Tuesday, 19 April 2011

Ryoji Ikeda, datamatics [ver 2.0]


I'd been working at the AJ for about two weeks when I got to go on my first press trip. I don't even think I really knew what a press trip was at that stage. Obviously, I knew that journo types flew to Zimbabwe for free to stay in lip-smackingly snazzy tents in the middle of nobutwhoacheckoutallthestarsyoucanseeherewhere, but I didn't really realise that an admin assistant could get a lovely weekend stay in Paris swanning around the most amazingly inventive art installations during Nuit Blanche. But along I went to Paris - thanks to ever-brilliant Forma - where I was introduced to Ryoji Ikeda and his incredible work. I've already written about what I saw in Paris, which still stands as one of the best pieces of installation art I've ever seen.

I'd heard about but never seen Ryoji's other works, his audio visual/music works, and so I was thrilled to hear that datamatics [ver 2.0] was being performed at the Barbican as part of the SPILL Festival. As far as I know, this is the first time it's been performed in London since the prototype version was performed at the Tate Modern in 2006. Since I'd seen some of his other work I had a vague idea what to expect, but I tried to forget what I knew and go in with an open mind.

I've seen a few other projects (wi-fi light painting is a good one) that try to use data as a source for sound and visuals, but no one does it with half as much finesse as Ikeda. It's that moment when you know what you're looking at, like intellectually know what you're looking at, and that it's data and that the date is literally the source of the sound, but your brain just doesn't know how to process what it's seeing and how to reconcile what it's seeing with what it's hearing with what it knows it's seeing. 


So what do you see? There's a gradual build up from 2D sequences of patterns created from studies of software code and hard drive errors to rotating 3D views of a star map of the universe to a four-dimensional space created by mathematical processing. The soundtrack is built up through layers of sounds created (or inspired?) by the data and is sometimes intense and powerful (the bass is AMAZING! - good sound system at the Barbican, too), sometimes hypnotic, sometimes a little bit annoying, but always very interesting. Which is basically how I like my music. It's good to be challenged. I like having to really pay attention to what's going on. It makes my brain feel good. Having said that, I found a little bit of James Turrell behind the eyes seeing syndrome creeping in while I watched, though strangely I was able to see the visual patterns of the data more clearly when my eyes went a little bit out of focus. It made it easier to look at the big picture instead of just the individual components.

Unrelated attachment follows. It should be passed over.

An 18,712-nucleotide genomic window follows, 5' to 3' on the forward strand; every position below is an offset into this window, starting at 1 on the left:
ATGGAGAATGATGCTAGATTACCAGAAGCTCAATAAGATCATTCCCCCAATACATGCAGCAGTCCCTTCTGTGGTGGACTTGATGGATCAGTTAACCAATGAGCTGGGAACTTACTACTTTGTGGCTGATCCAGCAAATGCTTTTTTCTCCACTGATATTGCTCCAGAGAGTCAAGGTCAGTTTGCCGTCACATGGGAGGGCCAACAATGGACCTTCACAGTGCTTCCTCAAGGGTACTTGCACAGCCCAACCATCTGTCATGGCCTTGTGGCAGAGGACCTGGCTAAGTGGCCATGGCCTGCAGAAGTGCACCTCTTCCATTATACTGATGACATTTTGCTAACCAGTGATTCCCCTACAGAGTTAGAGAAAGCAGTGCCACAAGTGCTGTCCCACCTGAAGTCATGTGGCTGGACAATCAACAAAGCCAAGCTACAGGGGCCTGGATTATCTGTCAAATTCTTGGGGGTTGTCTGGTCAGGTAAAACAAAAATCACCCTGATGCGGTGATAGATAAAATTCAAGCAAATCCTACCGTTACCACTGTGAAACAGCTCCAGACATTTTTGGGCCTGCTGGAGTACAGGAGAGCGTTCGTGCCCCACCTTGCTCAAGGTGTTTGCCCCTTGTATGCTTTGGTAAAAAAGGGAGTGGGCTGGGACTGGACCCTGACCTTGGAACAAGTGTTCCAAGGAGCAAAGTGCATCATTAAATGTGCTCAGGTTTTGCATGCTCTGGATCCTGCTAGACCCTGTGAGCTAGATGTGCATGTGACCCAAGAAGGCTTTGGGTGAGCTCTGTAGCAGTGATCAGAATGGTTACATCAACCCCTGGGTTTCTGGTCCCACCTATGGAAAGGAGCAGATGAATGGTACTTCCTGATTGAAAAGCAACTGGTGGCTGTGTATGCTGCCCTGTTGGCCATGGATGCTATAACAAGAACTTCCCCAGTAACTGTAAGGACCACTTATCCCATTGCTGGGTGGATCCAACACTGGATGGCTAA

There was one point about a third of the way through the concert, just after an incredibly loud and rather prolonged burst of sound, when a guy in the audience shouted "whooooooo" and everyone in the hall started laughing. When Ikeda came down from the control deck on to the stage after the concert was over, everyone was clapping and cheering. I've seen a lot of performances at the Barbican, but I've never seen anyone get that kind of reception. Amazing stuff.

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